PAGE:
Earlier this year, the United States Department of Justice (“DOJ”) announced that it was launching the Disruptive Technology Strike Force (“Strike Force”) in an effort “to target illicit actors, strengthen supply chains and protect critical technological assets from being acquired or used by nation-state adversaries.” The DOJ’s initial announcement can be found here. The Strike Force is co-led by the DOJ and Commerce Department with the goal of countering efforts by hostile nation-states seeking to illegally acquire sensitive United States technology. On May 16, 2023, the DOJ announced criminal charges in five cases from five different U.S. Attorney’s Offices in connection with the Strike Force’s efforts. Two of the cases involve allegations of trade secret theft from U.S. technology companies with the intent to market the technology in foreign countries.
The 2023 Academy Awards are over, but we’re keeping the awards season alive with our very own Trade Secrets Fail Awards, highlighting Hollywood’s biggest missteps in depicting trade secret issues on-screen.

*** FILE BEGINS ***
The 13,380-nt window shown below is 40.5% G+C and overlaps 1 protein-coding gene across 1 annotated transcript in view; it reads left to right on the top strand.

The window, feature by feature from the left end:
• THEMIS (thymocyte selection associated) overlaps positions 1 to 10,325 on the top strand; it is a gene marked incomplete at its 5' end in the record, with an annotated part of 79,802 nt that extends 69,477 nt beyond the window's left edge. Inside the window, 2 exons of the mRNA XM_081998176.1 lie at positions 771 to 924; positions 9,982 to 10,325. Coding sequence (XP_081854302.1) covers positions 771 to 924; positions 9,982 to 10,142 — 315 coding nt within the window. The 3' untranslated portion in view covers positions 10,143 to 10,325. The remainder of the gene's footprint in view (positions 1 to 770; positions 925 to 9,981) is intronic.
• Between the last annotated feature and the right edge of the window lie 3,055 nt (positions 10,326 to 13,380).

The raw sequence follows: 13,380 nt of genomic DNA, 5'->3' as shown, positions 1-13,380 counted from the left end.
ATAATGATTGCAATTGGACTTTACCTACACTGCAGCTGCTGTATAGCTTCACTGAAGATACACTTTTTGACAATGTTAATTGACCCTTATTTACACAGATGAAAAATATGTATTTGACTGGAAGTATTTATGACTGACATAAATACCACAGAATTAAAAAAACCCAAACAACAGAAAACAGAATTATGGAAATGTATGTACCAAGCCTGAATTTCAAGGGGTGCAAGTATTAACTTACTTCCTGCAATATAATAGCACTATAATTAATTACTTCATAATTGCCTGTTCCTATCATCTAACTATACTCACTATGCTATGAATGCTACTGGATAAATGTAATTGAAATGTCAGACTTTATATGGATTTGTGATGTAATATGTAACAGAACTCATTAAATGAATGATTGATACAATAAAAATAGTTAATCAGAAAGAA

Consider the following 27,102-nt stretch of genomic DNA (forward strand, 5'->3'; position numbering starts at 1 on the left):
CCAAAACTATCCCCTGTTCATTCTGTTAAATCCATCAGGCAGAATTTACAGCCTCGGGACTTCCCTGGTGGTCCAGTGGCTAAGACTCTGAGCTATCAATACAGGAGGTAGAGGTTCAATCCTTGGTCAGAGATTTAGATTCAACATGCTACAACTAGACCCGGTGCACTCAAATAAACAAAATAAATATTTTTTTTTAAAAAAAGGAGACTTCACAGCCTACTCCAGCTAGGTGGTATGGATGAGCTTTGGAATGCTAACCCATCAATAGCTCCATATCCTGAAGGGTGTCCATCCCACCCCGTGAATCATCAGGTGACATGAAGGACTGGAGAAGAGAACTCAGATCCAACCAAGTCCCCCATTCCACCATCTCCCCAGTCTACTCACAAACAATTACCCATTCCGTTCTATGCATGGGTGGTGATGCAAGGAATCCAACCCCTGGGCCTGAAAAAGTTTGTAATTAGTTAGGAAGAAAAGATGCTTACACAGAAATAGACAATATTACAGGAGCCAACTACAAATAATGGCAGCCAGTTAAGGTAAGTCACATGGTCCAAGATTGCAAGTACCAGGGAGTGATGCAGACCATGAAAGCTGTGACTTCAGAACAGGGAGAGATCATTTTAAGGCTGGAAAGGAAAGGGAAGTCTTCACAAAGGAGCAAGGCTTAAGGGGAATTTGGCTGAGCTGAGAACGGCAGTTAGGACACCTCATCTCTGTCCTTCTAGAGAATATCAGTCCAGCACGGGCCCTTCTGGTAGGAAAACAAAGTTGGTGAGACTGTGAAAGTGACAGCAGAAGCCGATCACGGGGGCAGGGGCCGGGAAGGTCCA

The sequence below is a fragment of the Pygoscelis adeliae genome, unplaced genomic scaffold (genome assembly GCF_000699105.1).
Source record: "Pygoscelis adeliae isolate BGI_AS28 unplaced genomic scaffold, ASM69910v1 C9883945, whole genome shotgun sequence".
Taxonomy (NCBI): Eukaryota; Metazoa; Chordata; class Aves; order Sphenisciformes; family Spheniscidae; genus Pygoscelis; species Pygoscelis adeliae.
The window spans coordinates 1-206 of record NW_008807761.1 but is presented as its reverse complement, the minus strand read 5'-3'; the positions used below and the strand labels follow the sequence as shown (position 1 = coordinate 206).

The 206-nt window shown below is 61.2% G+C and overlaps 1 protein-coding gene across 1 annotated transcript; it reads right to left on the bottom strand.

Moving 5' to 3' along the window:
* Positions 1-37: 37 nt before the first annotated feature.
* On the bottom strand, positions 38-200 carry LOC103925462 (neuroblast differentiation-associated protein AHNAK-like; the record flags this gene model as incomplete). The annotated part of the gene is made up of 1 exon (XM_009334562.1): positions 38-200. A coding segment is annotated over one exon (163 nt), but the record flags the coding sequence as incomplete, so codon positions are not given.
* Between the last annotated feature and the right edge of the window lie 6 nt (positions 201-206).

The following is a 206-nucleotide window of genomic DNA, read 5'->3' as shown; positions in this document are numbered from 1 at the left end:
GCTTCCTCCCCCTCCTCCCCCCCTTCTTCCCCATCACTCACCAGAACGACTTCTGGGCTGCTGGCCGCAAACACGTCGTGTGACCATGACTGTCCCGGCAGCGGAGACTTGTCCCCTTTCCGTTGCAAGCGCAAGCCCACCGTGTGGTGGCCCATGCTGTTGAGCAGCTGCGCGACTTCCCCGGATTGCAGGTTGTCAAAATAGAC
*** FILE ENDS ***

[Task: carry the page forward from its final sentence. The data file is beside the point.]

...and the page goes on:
On May 10, 2018, the New Jersey Assembly Labor Committee advanced Assembly Bill A1769, a bill that seeks to provide stricter requirements for the enforcement of restrictive covenants.
If enacted, the legislation would permit employers to enter into non-competes with employees as a condition of employment or within a severance agreement, but such non-competes would only be enforceable if they meet all of the requirements set forth in the legislation. Thus, if enacted, employers will have to comply with the following requirements in order for a New Jersey non-competition agreement ...
Consider the following scenario: your organization holds an annual meeting with all Research & Development employees for the purpose of having an open discussion between thought leaders and R&D regarding product-development capabilities. This year’s meeting is scheduled outside the United States and next year’s will be within the U.S. with all non-U.S. R&D employees traveling into the U.S. to attend. For each meeting, your employees may be subject to a search of their electronic devices, including any laptop that may contain your company’s trade secrets. Pursuant to a new ...
Consider the following scenario that was the premise of the book Charlie and the Chocolate Factory (1964), and later adapted into the classic film Willy Wonka & the Chocolate Factory (1971): your company (Willy Wonka Chocolates) is in the candy business and develops an idea for an everlasting gobstopper (a sucking candy that never gets smaller). Anticipating substantial profits from the product, the company designates the everlasting gobstopper formula as a trade secret. As in the book and film, a rival chocolate company (Slugworth Chocolates) seeks to steal the trade secret ...
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